Creed III_1a

This is technically the ninth in the film series that began with Rocky (1976). It's the first not to feature its Oscar-nominated star, Sylvester Stallone. It's also the first not to feature the franchise's signature city of Philadelphia. This film, directed by Michael B. Jordan, in his directorial debut, is supplanted entirely to Los Angeles, replacing the more working-class milieu with the more glamorous environs of La La Land. Thankfully, the screenplay by Keenan Coogler (Space Jam: A New Legacy) and Zach Baylin (King Richard) addresses that working-class versus wealthy tension with some dexterity.

However, Jordan doesn't make Los Angeles as distinctive a place as John G. Avildsen, the original director of Rocky, did Philadelphia. Avildsen made you feel more of the people and places in the City of Brotherly Love, more than Jordan does with the so-called City of Angels. Arguably, some of that work was done in the previous films, particularly Creed II (2018), but there's a new element here that is virtually ignored. That element is the area of Los Angeles, known as Crenshaw.

Creed III_2a

Of course, Crenshaw is named dropped numerous times. Crenshaw is a predominantly Black neighborhood, but Jordan neglects to depict it visually in any way that's memorable. It's not even much of a state-of-mind. Crenshaw ultimately becomes inconsequential to the plot and narrative of this story, except that it's revealed to be part of the titular character's origins, as well as this film's new character's origins. The only real sense of L.A. as a whole are the scenic views from the titular character's house and a training montage toward the end, standard for these films, which has the protagonist running to the top of the Hollywood sign, instead of the now equally iconic Philadelphia Art Museum steps.

Jordan (Black Panther and Fruitvale Station) reprises his role as Adonis Creed, the son of Apollo Creed, the former heavyweight champion of the world. As the previous films revealed, Adonis rose up to become heavyweight champion too, thanks to the coaching of Rocky Balboa, played by Stallone. Adonis got married to a singer-songwriter named Bianca, played by Tessa Thompson (Thor: Ragnarok and Men in Black: International). He also had a daughter who is deaf. His success has him living in the lap of luxury with a huge house and fancy cars. Yet, he didn't always have wealth. He grew up poor and had a very troubled youth with a secret that he's been hiding till now.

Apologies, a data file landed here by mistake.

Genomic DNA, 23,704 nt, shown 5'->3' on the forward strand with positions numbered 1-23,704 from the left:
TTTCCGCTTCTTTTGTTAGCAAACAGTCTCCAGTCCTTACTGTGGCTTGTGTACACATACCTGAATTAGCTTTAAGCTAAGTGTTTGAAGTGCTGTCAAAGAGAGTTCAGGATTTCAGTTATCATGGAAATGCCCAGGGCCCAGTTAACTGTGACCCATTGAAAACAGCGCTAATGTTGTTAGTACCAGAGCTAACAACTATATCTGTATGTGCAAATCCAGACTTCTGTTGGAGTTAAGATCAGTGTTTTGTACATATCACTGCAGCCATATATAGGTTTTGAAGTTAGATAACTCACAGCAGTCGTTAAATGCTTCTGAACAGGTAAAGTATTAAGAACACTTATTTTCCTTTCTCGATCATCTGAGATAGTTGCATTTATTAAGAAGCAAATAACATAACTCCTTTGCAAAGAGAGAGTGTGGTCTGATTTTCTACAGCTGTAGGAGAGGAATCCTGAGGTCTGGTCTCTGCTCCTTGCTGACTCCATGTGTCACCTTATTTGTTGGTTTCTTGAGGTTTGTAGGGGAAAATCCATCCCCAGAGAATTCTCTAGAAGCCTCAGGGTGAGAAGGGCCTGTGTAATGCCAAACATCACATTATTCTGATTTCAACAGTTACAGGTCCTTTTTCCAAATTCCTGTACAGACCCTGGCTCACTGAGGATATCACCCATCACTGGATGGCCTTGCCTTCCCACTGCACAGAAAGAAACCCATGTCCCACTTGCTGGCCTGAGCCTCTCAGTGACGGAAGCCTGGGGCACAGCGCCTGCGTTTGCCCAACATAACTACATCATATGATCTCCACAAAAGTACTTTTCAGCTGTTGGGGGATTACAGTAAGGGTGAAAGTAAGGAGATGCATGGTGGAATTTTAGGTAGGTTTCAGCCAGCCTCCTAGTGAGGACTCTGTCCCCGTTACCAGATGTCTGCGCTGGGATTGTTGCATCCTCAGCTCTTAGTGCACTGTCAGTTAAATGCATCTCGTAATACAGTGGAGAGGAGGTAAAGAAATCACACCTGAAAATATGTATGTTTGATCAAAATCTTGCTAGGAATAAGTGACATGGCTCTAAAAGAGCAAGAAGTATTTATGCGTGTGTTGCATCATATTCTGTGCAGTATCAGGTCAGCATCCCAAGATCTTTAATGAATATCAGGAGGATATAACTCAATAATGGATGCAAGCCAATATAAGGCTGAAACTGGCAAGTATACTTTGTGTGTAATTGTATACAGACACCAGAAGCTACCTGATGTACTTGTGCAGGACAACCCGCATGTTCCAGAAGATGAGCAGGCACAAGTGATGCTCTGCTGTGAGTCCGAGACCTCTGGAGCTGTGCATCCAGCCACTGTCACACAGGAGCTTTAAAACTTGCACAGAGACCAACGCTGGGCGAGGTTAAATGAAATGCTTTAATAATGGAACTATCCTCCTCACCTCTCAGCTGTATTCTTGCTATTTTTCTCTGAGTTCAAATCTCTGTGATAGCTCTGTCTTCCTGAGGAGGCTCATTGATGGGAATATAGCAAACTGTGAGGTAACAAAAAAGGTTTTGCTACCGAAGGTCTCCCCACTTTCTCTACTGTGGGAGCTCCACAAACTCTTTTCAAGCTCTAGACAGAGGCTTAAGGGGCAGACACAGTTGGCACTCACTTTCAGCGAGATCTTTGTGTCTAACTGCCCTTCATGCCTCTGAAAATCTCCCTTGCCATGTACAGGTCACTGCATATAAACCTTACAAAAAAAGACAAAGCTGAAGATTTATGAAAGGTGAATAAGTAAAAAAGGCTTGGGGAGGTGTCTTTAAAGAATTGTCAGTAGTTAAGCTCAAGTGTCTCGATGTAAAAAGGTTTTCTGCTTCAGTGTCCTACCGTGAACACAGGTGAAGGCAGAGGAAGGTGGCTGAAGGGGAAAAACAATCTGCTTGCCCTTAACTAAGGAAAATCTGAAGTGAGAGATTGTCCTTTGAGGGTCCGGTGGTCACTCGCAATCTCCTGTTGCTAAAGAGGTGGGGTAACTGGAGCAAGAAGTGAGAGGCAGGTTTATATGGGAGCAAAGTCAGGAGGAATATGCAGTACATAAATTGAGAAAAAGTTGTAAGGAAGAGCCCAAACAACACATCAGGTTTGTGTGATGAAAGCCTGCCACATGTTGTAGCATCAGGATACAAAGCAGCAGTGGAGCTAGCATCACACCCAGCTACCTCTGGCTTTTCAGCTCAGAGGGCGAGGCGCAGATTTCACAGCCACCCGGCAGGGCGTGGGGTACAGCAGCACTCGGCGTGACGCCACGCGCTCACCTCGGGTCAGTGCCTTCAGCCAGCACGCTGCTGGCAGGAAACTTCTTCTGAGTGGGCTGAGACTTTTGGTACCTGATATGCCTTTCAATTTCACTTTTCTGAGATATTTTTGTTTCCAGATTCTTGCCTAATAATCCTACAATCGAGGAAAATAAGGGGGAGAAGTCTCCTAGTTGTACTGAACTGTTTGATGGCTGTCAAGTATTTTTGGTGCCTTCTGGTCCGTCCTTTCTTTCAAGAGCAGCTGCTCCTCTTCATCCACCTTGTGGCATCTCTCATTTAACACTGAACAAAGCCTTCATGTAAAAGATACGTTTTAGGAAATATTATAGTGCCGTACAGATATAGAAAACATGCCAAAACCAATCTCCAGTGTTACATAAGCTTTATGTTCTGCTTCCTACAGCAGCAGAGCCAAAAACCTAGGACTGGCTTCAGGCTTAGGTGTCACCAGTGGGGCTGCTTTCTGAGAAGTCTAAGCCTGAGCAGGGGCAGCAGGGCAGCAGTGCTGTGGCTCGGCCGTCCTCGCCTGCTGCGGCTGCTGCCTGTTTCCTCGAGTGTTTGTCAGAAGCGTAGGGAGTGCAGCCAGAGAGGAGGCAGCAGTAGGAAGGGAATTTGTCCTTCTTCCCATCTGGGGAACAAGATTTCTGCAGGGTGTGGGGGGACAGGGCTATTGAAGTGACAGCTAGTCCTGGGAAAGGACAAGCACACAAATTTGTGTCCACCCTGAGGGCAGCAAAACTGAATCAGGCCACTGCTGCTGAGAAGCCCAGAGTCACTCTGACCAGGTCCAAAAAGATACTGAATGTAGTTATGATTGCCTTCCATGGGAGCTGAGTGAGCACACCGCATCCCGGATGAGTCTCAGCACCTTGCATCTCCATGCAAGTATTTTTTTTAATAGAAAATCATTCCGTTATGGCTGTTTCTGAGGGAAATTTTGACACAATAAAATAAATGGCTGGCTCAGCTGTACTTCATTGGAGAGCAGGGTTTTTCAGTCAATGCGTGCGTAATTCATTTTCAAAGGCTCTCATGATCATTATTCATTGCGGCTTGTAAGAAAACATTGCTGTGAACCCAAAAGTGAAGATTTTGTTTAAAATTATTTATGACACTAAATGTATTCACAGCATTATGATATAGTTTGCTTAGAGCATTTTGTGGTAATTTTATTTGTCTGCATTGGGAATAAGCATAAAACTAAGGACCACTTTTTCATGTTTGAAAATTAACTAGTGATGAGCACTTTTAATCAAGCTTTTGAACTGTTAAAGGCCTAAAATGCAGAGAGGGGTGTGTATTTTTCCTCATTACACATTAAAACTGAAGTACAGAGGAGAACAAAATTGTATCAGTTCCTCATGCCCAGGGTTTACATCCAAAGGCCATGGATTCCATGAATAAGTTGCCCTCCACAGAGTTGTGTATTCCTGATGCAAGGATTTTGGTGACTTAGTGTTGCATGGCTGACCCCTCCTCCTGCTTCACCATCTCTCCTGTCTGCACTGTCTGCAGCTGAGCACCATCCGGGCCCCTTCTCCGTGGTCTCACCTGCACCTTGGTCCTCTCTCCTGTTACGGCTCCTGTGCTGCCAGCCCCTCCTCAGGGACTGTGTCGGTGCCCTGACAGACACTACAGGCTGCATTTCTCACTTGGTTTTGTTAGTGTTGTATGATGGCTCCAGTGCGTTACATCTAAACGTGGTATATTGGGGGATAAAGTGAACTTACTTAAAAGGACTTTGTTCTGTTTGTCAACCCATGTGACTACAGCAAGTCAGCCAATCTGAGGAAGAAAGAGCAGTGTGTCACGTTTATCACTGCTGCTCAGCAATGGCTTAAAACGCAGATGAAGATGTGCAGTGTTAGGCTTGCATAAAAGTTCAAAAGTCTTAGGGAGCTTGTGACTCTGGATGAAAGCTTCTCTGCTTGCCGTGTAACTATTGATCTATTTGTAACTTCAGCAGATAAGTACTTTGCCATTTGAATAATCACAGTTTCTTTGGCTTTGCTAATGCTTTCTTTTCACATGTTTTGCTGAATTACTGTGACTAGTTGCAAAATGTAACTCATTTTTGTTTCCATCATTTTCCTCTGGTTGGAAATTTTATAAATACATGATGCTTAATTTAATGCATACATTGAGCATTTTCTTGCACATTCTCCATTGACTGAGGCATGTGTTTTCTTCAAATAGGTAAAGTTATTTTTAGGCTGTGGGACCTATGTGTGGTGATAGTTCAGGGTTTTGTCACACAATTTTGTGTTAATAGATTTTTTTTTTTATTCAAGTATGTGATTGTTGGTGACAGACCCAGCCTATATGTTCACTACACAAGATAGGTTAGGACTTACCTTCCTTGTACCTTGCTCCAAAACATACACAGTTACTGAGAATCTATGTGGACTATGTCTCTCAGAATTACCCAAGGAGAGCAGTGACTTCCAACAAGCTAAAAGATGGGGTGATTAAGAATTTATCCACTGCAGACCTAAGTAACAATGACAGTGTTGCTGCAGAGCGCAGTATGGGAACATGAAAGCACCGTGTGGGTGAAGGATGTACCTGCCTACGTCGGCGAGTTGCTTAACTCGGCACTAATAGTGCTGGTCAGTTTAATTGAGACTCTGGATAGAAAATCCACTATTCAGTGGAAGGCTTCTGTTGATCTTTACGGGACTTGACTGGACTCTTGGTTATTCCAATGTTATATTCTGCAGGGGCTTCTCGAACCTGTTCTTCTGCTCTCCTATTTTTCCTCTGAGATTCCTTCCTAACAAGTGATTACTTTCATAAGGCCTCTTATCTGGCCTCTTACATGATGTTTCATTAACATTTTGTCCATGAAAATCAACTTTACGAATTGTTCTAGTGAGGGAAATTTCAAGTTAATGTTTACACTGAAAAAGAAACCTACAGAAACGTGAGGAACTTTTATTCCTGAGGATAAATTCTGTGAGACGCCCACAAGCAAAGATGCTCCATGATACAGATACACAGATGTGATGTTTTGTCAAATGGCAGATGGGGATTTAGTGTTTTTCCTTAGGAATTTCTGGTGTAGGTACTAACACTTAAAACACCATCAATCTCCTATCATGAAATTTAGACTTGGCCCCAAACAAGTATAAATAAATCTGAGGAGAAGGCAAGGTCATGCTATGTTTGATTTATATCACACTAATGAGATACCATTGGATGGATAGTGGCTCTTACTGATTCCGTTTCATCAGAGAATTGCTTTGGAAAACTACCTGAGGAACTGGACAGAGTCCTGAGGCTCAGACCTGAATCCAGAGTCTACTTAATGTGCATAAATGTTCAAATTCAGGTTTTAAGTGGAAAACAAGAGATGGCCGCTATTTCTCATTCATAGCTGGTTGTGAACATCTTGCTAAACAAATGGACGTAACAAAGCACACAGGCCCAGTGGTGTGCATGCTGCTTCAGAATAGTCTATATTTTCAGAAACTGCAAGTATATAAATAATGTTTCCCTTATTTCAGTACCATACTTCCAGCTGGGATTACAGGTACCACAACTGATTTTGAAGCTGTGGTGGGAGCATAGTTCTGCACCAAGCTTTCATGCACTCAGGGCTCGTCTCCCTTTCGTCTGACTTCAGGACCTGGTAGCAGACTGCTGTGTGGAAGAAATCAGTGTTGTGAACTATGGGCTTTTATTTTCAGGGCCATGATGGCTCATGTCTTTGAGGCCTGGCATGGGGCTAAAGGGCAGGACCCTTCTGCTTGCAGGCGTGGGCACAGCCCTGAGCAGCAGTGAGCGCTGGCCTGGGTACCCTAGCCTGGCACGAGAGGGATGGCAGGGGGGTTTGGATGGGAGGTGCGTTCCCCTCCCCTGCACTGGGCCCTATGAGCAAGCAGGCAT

Creed III_3a

Jonathan Majors (Ant-Man and the Wasp: Quantumania and Devotion) co-stars as Damian Anderson, a childhood friend who was an aspiring boxer who was sent to prison for 18 years. He's now out on parole and he wants to ingratiate himself into Adonis' life. What's great about Majors' performance is that one can't tell if he's up to something sinister or not. Majors almost gives Robert Mitchum vibes from Cape Fear (1962), which has his sinister nature not be in question, whereas perhaps the point was to be more Cary Grant from Suspicion (1941) or Dan Stevens from The Guest (2014), which has their intentions more influx or up in the air.

Jordan recently starred in the film Just Mercy (2019), which was about a wrongly convicted Black man released from prison. I wasn't sure if Jordan was trying to do a spiritual sequel here and show some of the issues that a Black man or any man might face upon ending their incarceration. Those issues include jealousy that other people got to pursue and even achieve their dreams while the incarcerated was stuck behind bars. There's also issues like betrayal, given that Damian feels as if Adonis moved on without him.

Creed III_4

Those issues and the tension they bring between Adonis and Damian really make this film intriguing and thrilling. As a sports film though, it eventually has to get to the sport. In this case, that sport is boxing. Jordan does a good job of depicting the matches with intensity and a fair amount of brutality. He utilizes slow-motion body shots to great effect. At times, those watching really feel the hits and feel the injuries. There's even some cinematic tricks Jordan utilizes to enhance the climactic fight at the end.

The film introduces something that makes that climactic fight a bit contradictory though. Adonis' daughter gets in trouble at school for fighting. Bianca questions if teaching their daughter to solve conflicts with her fists is the correct course of action. It even becomes a debate, one that isn't resolved. In fact, Adonis' choice to deal with his problems with Damian by way of boxing is tacit resolution, an affirmation that violence is the answer.

Creed III_5

It would be one thing if it were simply about the sport or athletic achievement or even as a metaphor for the Cold War, as Rocky IV (1985) was. I guess that the ultimate resolutions occur inside a sporting ring, so the message is always the use of game-play instead of rank violence. It perhaps doesn't help that this particular game-play is itself so violent.

Having not been a fan of all the films in the franchise, the films I've enjoyed have been due to the relationships. The 1976 entry was a romance. Creed (2015) was very much about the mentorship between Adonis and the absent Rocky Balboa. Here, the relationship is supposed to be the friendship and surrogate brotherhood between Adonis and Damian. Jordan and Majors certainly have the chemistry, but even their strong chemistry can't overcome the fact that the rest of the film doesn't build a good enough foundation for them, as to deliver the emotional punch that the 2015 film had.

Creed III_6a

Rated PG-13 for sports action, brief violence and some strong language.

Running Time: 1 hr. and 56 mins.

In theaters.

Recommended for you